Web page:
House Majority Whip Antonio “Moe” Maestas
Rep. Maestas is the Majority Whip serving his 4th term representing the heart of Albuquerque’s growing west side. Moe is an 11th generation New Mexican whose family is from Las Vegas, San Miguel County.
As a young man, Rep. Maestas moved to Seattle, Washington, to work as community organizer at El Centro de la Raza, one of the most prominent community based civil-rights organizations in the northwest. Moe then worked nights as a union machinist in a box factory to put himself through the University of Washington (BA ‘95). Rep. Maestas returned home to attend the University of New Mexico, School of Law (JD ’98). While at UNM Law, Moe used the organizing skills he learned at El Centro and co-founded the National Latina/o Law Student Conference in 1997.
Rep. Maestas served as an Assistant District Attorney for five years prosecuting DWI and domestic violence cases. Today, he manages a solo law practice, The MoeJustice Law Office, which focuses on first-time criminal defendants and personal injury law.
As a freshman legislator, Rep Maestas was responsible for financial literacy classes in every NM high school and for the passage of New Mexico’s Medical Marijuana legislation. Rep. Maestas is at the forefront of criminal justice reform in New Mexico, pushing for alternatives to incarceration for non-violent offenders and ratcheting back the failed war on drugs.
This past session Rep. Maestas championed the “Breaking Bad” bill which welcomed back the film industry to New Mexico and was the prime sponsor and great compromiser of a major tax reform package culminating five years of political struggle from both ends of the political spectrum.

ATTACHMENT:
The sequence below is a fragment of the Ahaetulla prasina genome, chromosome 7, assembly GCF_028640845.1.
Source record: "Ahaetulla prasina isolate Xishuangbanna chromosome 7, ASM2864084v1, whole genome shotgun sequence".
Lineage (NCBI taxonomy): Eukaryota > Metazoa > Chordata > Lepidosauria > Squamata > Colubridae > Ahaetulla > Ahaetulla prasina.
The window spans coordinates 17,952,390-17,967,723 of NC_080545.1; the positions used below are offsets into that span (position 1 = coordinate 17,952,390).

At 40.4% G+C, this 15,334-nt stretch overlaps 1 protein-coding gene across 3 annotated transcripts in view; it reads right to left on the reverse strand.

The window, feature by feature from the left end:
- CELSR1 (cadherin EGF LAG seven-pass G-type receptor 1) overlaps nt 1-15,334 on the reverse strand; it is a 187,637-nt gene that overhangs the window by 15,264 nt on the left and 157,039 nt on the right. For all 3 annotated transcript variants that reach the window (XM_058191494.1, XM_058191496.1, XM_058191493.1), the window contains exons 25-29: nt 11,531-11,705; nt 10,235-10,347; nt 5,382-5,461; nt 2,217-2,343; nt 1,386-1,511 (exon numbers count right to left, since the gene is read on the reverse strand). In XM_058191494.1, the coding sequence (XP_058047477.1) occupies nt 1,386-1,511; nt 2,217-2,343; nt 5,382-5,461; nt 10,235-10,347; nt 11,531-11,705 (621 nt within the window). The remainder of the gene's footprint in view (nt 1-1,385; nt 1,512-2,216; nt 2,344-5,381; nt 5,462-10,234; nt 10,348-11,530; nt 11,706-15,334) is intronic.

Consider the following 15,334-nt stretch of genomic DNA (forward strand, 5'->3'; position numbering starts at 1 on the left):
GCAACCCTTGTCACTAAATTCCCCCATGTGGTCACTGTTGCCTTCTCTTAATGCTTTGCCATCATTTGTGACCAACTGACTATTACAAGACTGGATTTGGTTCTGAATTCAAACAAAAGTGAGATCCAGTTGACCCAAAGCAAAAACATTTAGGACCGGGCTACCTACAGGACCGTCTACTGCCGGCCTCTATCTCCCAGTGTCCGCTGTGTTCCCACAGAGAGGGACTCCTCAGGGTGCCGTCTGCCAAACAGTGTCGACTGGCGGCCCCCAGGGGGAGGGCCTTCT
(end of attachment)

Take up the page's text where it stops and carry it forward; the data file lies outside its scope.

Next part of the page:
Born and Raised in Albuquerque:
Moe can trace his family roots back eleven generations in New Mexico. Born and raised in Albuquerque, Moe is the son of Frank Maestas, former Albuquerque Journal sports journalist. Moe’s mom, Emma Maestas, hails from the Romero family of San Miguel county.
Moe began his interest in politics and public service early in life and was Valley High School’s senior class president in 1986. After high school, Moe moved to Seattle where he gained tremendous leadership skills while working and volunteering at El Centro de la Raza, a community based civil-rights organization.
While living in Seattle, Moe put himself through college by working nights as a union factory worker at Stoneway Carton Company. Upon graduating from the University of Washington in 1995 where he studied political science and economics, Moe returned home and moved to the wst side to attend the University of New Mexico, School of Law. While at UNM Law, he served as President of the Mexican American Law Student Association (MALSA) and co-founded the first ever National Latina/o Law Student Conference (NLLSC) in 1997.